The word “burden” seems to appear frequently in Taylor’s narrative. He bears the burden of losing two mothers, of his father’s alcoholism, and of the Thatcher history: exile to Maine on account of an ancestor’s apostasy from the religious orthodoxy of Massachusetts Bay. The greatest burden, though, concerns Bin. Taylor frequently refers to something cryptically: “the Fall” and “the Stigmata.” Its nature isn’t completely revealed until near the book’s conclusion.
Lest you think this novel is entirely Dostoyevskian spelunking through the caverns of the human soul, it has more than a few brighter moments. Early on, they include Taylor’s socializing with his faculty colleagues, a predictably eccentric lot who could easily migrate to the pages of works by David Lodge or Kingsley Amis. An ultimately leavening influence on Taylor’s state of mind is the arrival, late in the Deacon’s life, of a third, and female, Thatcher half sibling. Christened Evangeline, she is called “Angie” until she’s old enough to announce her own preference, which is to be “Evie.” (Now there’s a fresh beginning for the Thatcher clan.) Most importantly, encouragement comes to Taylor in the form of Miryam, a graduate art student whose photographs of bridges and Nefertiti-like profile catch his eye.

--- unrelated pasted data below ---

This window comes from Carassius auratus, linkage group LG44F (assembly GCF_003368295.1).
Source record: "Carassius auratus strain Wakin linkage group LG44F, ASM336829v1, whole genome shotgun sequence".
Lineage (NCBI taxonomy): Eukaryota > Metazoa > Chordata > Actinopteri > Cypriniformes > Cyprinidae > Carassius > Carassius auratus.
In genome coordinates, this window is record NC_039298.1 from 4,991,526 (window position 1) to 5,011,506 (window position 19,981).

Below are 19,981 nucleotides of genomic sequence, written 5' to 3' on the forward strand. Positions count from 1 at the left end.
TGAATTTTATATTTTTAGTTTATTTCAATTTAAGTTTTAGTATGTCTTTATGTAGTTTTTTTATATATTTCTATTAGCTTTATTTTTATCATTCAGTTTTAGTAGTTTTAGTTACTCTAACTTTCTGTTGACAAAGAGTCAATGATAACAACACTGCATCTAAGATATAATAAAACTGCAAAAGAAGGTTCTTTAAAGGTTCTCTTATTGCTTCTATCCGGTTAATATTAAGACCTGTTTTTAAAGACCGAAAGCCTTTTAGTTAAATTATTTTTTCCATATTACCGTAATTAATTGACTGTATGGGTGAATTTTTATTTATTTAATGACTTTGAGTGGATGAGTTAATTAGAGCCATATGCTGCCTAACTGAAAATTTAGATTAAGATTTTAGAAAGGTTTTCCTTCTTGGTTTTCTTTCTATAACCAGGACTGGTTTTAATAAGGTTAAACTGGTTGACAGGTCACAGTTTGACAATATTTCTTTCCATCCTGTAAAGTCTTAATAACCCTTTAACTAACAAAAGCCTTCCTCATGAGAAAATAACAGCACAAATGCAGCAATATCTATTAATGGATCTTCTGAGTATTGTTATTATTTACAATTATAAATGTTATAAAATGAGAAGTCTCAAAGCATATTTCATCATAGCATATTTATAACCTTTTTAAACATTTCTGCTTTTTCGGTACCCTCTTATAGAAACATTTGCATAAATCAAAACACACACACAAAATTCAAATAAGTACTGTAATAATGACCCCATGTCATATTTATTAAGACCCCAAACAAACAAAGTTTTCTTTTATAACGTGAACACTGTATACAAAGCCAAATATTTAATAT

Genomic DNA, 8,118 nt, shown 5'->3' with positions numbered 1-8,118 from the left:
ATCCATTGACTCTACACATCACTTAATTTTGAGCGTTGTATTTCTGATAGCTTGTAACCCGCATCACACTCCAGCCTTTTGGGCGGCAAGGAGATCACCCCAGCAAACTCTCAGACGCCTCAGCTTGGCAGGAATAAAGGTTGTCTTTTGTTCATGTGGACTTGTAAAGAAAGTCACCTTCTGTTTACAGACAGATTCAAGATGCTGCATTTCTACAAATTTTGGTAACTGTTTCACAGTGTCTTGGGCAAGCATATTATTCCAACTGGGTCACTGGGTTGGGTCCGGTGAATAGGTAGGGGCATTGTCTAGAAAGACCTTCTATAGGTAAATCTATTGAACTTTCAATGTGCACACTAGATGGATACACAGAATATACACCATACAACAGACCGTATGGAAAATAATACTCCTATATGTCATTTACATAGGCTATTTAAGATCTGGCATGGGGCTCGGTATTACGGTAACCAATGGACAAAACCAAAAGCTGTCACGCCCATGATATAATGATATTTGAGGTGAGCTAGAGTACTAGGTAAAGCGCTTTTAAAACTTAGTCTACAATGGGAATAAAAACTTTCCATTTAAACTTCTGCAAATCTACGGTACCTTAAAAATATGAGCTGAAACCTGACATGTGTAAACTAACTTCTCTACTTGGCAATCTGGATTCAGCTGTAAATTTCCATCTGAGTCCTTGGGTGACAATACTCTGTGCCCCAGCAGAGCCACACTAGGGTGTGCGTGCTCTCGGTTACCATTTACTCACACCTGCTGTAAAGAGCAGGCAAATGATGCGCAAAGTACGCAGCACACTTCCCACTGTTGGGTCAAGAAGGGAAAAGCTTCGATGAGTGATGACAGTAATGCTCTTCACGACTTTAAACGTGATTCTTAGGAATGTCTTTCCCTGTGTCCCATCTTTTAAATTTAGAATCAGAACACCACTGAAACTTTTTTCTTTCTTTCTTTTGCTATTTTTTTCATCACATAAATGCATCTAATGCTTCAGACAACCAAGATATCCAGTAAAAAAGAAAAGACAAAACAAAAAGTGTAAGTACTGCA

Much of the first part of the novel is taken up by flashbacks in which Taylor tells his history, but it concludes with a rush of action as Taylor and his SASS colleagues converge with their rivals from ARSE for a conference in which Taylor plays an unexpected role. This takes place in the southern Connecticut realm dominated by the casinos of the Mashantucket Pequots and the Mohegans, once battlefield enemies and today rivals for gamblers’ dollars. Rafael attends with now pregnant Nicole, and cements a Mayan alliance with his distant northern cousins. Taylor and Miryam visit the nearby home of Taylor’s widowed grandmother, where Miryam bonds with Evie. And Bin, accompanied by Jemma McMoody, Galen’s daughter, makes an announcement that brings to mind the legend of the Fisher King. At its conclusion, As It Is On Earth made me think of the final sentence of my favorite Kurt Vonnegut Jr. novel, God Bless You, Mr. Rosewater: “Be fruitful and multiply.”
As It Is On Earth is published by Fomite, Burlington, Vermont.